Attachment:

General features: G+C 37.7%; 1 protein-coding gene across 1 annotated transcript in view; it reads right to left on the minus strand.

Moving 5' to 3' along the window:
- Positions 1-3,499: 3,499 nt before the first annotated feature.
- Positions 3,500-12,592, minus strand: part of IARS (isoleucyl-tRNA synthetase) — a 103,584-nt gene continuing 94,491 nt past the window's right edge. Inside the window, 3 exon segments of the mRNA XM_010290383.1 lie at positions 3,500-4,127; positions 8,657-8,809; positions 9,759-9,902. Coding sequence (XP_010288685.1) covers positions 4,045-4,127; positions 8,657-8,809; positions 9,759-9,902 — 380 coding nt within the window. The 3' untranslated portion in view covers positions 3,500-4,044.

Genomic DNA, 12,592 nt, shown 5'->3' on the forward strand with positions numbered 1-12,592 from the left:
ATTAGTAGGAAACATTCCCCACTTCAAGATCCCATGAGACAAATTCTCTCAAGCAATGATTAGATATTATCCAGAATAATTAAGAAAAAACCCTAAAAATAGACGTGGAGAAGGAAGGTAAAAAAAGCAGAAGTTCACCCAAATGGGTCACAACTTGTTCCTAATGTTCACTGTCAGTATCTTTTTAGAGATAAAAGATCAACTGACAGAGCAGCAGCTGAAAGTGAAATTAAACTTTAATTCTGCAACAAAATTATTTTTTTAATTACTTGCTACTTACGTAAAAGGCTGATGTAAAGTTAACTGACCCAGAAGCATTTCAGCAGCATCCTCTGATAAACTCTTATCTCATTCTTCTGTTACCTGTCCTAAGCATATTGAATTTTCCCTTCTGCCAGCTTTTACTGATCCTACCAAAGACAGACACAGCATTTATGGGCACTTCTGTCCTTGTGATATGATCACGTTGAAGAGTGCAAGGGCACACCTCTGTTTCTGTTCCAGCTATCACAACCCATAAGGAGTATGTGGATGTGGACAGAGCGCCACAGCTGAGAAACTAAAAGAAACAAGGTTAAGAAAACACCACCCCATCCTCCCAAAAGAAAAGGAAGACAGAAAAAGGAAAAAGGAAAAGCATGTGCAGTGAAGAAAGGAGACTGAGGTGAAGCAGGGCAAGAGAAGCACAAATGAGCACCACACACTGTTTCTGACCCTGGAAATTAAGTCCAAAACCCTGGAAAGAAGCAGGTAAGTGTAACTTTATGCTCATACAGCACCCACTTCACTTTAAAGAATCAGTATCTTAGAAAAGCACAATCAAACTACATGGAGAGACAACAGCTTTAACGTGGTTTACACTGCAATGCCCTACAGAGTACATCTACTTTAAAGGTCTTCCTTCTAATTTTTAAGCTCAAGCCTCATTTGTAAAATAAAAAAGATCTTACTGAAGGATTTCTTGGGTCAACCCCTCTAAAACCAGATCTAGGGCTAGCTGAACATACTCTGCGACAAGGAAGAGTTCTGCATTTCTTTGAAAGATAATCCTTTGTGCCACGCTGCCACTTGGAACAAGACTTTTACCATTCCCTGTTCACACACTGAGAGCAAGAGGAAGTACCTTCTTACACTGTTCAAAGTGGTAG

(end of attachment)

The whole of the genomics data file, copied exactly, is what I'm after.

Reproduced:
General features: G+C 37.7%; 1 protein-coding gene across 1 annotated transcript in view; it reads right to left on the minus strand.

Moving 5' to 3' along the window:
- Positions 1-3,499: 3,499 nt before the first annotated feature.
- Positions 3,500-12,592, minus strand: part of IARS (isoleucyl-tRNA synthetase) — a 103,584-nt gene continuing 94,491 nt past the window's right edge. Inside the window, 3 exon segments of the mRNA XM_010290383.1 lie at positions 3,500-4,127; positions 8,657-8,809; positions 9,759-9,902. Coding sequence (XP_010288685.1) covers positions 4,045-4,127; positions 8,657-8,809; positions 9,759-9,902 — 380 coding nt within the window. The 3' untranslated portion in view covers positions 3,500-4,044.

Genomic DNA, 12,592 nt, shown 5'->3' on the forward strand with positions numbered 1-12,592 from the left:
ATTAGTAGGAAACATTCCCCACTTCAAGATCCCATGAGACAAATTCTCTCAAGCAATGATTAGATATTATCCAGAATAATTAAGAAAAAACCCTAAAAATAGACGTGGAGAAGGAAGGTAAAAAAAGCAGAAGTTCACCCAAATGGGTCACAACTTGTTCCTAATGTTCACTGTCAGTATCTTTTTAGAGATAAAAGATCAACTGACAGAGCAGCAGCTGAAAGTGAAATTAAACTTTAATTCTGCAACAAAATTATTTTTTTAATTACTTGCTACTTACGTAAAAGGCTGATGTAAAGTTAACTGACCCAGAAGCATTTCAGCAGCATCCTCTGATAAACTCTTATCTCATTCTTCTGTTACCTGTCCTAAGCATATTGAATTTTCCCTTCTGCCAGCTTTTACTGATCCTACCAAAGACAGACACAGCATTTATGGGCACTTCTGTCCTTGTGATATGATCACGTTGAAGAGTGCAAGGGCACACCTCTGTTTCTGTTCCAGCTATCACAACCCATAAGGAGTATGTGGATGTGGACAGAGCGCCACAGCTGAGAAACTAAAAGAAACAAGGTTAAGAAAACACCACCCCATCCTCCCAAAAGAAAAGGAAGACAGAAAAAGGAAAAAGGAAAAGCATGTGCAGTGAAGAAAGGAGACTGAGGTGAAGCAGGGCAAGAGAAGCACAAATGAGCACCACACACTGTTTCTGACCCTGGAAATTAAGTCCAAAACCCTGGAAAGAAGCAGGTAAGTGTAACTTTATGCTCATACAGCACCCACTTCACTTTAAAGAATCAGTATCTTAGAAAAGCACAATCAAACTACATGGAGAGACAACAGCTTTAACGTGGTTTACACTGCAATGCCCTACAGAGTACATCTACTTTAAAGGTCTTCCTTCTAATTTTTAAGCTCAAGCCTCATTTGTAAAATAAAAAAGATCTTACTGAAGGATTTCTTGGGTCAACCCCTCTAAAACCAGATCTAGGGCTAGCTGAACATACTCTGCGACAAGGAAGAGTTCTGCATTTCTTTGAAAGATAATCCTTTGTGCCACGCTGCCACTTGGAACAAGACTTTTACCATTCCCTGTTCACACACTGAGAGCAAGAGGAAGTACCTTCTTACACTGTTCAAAGTGGTAG